Girls 4 Life applied for a loan that would help them to start a business making and selling clothes. They already had a fabric supplier and a relative of one of the girls was able to provide a space for them to sell their clothes and other projects like handbags which are shipped in from Dar Es Salaam. The aim of this business is to provide funding for some of the projects that the girls run such as workshops and days out, but also to provide a source of income to girls who live in difficult financial situations. Some of them come from single-parent families which can be a very challenging place to be in Zanzibar for a variety of societal and financial reasons. This project is empowering for them as it allows them to have income to help support their families. So far they are doing a great job paying back their loan, about half of which has been repaid. To date they have not missed a payment. Once again, we did have some issues with lack of clear communication, and again this has influenced how we have decided to move forward with the next teams and why we are stressing the importance of monthly reports and communications.
Round Two: Moving Forward
On the 12 September 2017 the next 3 teams received their loans. Three of the 5 applications were chosen due to a variety of factors. Firstly, none of these teams applied for more than 1,000,000 TSH (about £340). This means that we can offer opportunities to more groups and therefore stretch the benefits of this project further. Secondly, the teams were judged on the quality of their applications, meaning how well they answered the questions, how well their project was presented to us and how well they justified and argued that they deserved to receive a loan.
The final factor was how viable we judged their idea for a business to be. Mostly we opted to go with the businesses with simple concepts with less variables. We believe that for these businesses to be successful it is best for them to start with a small amount of capital and investment, then to create growth into more complex ideas and business models is down to them to reinvest their profits wisely. Some of the projects were very well thought out but seemed to be very complex and require a large amount of capital and work before they could start making profits which is worrying when these students do not usually have the financial security to back up such a project.
The New Teams
Team Kuku 2.0. Team Kuku are back! Having successfully paid off their loan the previous time they have returned with a new business plan. This time the idea is to diversify their income. They are purchasing chickens that already lay healthy eggs as well as expanding into trading meat birds. Last time mostly layer chickens were bought as chicks which meant that there was a period of waiting before they starting laying eggsDuring this time money was still being spent as they had to be fed, whether or not they were laying. This time the split between chicks, matured layers and meat birds means that there’ll always be a source of income to cover costs and when the market is good, money will come in faster. Meat birds can be a lucrative business around the time of holidays and festivals as everyone rushes to buy chicken and the price they can be sold for skyrockets. The team leader of Team Kuku is Abdulling.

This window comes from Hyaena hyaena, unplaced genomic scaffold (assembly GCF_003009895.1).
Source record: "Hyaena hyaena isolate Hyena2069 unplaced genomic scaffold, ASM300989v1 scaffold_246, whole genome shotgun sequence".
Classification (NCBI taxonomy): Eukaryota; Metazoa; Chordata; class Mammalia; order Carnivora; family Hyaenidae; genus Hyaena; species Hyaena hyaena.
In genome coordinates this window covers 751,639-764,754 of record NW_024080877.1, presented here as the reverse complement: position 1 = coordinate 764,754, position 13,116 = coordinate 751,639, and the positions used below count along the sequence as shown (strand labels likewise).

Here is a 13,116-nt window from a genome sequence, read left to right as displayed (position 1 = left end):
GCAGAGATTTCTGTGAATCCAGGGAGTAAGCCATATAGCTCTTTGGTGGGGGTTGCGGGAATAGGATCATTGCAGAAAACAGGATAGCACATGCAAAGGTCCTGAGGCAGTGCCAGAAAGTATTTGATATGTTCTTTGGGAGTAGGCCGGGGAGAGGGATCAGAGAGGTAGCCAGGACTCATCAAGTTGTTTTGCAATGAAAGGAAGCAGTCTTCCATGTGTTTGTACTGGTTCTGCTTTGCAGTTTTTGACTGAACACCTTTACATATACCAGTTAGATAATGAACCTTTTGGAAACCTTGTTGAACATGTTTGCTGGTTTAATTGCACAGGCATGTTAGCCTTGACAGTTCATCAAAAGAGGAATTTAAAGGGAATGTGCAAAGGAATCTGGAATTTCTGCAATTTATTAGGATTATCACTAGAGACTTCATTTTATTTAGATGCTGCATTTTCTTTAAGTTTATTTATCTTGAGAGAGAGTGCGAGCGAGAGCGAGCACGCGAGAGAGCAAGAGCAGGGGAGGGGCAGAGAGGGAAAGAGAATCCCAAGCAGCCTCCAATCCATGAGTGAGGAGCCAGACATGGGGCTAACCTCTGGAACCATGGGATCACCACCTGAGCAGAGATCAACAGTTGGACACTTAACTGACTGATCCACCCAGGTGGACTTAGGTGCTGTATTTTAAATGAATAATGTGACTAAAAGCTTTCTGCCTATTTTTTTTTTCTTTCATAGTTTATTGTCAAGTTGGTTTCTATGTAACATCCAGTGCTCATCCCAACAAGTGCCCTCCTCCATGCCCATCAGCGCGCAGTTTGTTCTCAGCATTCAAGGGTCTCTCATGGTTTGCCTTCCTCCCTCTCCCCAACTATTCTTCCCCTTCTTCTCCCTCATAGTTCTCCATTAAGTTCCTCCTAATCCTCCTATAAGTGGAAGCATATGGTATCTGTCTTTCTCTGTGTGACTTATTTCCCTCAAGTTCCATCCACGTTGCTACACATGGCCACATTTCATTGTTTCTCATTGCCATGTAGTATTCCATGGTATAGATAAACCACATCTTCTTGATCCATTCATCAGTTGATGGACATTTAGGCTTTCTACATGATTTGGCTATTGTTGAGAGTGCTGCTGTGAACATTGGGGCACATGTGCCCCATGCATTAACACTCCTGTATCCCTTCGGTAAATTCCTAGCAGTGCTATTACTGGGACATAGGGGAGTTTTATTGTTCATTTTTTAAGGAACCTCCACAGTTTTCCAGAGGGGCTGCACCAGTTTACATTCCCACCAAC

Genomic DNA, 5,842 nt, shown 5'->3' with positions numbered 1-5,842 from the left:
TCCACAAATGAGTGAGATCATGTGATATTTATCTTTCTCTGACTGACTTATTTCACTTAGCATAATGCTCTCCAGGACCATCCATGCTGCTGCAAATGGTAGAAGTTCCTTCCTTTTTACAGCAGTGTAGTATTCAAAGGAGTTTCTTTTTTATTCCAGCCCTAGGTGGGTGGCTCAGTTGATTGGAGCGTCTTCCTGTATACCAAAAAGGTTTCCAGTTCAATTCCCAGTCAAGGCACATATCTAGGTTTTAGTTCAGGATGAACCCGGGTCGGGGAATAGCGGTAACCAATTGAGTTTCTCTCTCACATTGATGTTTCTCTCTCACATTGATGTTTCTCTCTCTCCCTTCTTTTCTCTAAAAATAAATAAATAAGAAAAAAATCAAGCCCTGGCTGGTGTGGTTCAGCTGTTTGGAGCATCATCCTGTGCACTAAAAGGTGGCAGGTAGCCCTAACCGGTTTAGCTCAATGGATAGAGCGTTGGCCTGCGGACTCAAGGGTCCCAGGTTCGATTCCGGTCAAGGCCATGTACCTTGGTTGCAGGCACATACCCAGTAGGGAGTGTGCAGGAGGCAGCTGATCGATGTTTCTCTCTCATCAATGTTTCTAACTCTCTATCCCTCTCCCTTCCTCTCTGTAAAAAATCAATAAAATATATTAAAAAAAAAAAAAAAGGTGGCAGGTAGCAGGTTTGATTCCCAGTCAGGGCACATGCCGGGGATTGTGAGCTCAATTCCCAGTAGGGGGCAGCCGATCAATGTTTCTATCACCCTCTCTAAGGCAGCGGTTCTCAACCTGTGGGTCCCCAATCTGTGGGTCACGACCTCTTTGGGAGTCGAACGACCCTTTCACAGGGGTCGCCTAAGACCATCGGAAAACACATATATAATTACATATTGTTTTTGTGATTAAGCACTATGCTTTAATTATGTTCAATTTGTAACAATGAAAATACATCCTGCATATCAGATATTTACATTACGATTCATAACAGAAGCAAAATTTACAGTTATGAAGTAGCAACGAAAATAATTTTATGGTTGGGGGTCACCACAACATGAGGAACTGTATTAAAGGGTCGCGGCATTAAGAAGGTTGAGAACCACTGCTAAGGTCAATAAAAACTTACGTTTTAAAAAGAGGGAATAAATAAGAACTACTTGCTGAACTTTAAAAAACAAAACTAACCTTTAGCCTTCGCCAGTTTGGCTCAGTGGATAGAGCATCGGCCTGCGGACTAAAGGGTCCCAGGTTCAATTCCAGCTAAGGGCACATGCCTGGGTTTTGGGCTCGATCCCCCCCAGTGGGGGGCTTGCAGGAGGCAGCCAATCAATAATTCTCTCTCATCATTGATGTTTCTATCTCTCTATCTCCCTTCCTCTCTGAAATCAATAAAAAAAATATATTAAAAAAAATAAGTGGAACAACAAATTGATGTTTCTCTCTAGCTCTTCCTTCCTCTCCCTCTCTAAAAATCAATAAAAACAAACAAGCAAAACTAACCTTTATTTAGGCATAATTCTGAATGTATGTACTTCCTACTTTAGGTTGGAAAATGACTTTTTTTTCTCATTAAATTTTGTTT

Smart Shop. Smart shop is a team led by Mamodo and Fatma which aims to run a clothes selling business. They cleverly cut out the rent and permits required for a shop (which is a key expense) by using social media to advertise and arrange sales. Through Instagram and Whatsapp they sell clothes from their houses and deliver direct to buyers. This is a fantastic example of how the mobile phone has revolutionised business in Tanzania and opened up new opportunities, and an excellent case of young people using these opportunities brilliantly. Thanks to this creativity, the amount of capital needed for the project was relatively low and we were able to reward them with the loan.
Coconut Suppliers. This team is led by Keyrah and Diso and aims to use their contacts in various areas around the island to sell coconuts and other spices. In Fuoni there are few coconuts and the prices fluctuate due to a lack of reliable wholesalers. They plan to take advantage of this gap in the market and also to supply to traders in town. There’s potential to explore deals with hotels and tourist-orientated businesses around the island.
Now that all these businesses have received their loans, we will be checking up on the teams as they establish themselves and look forward excitedly to their first reports in late October! We wish them all the best of luck, and would like to thank all of you for reading and for your ongoing support. This whole project would have been impossible without the money that was generously donated to us from friends all over the world, nor would it have been possible without the constant support from friends and family in the UK that I have received, the assistance of Arsheen from Daraja Foundation, Ann from Zanzibar Schools Project/Brighton and Hove Soiree Rotary Club and of course Gasica for opening all the doors and laying the grounds for this project with his continuously wonderful organisation ZL4LF.
Rob Lindfield; 14 September 2017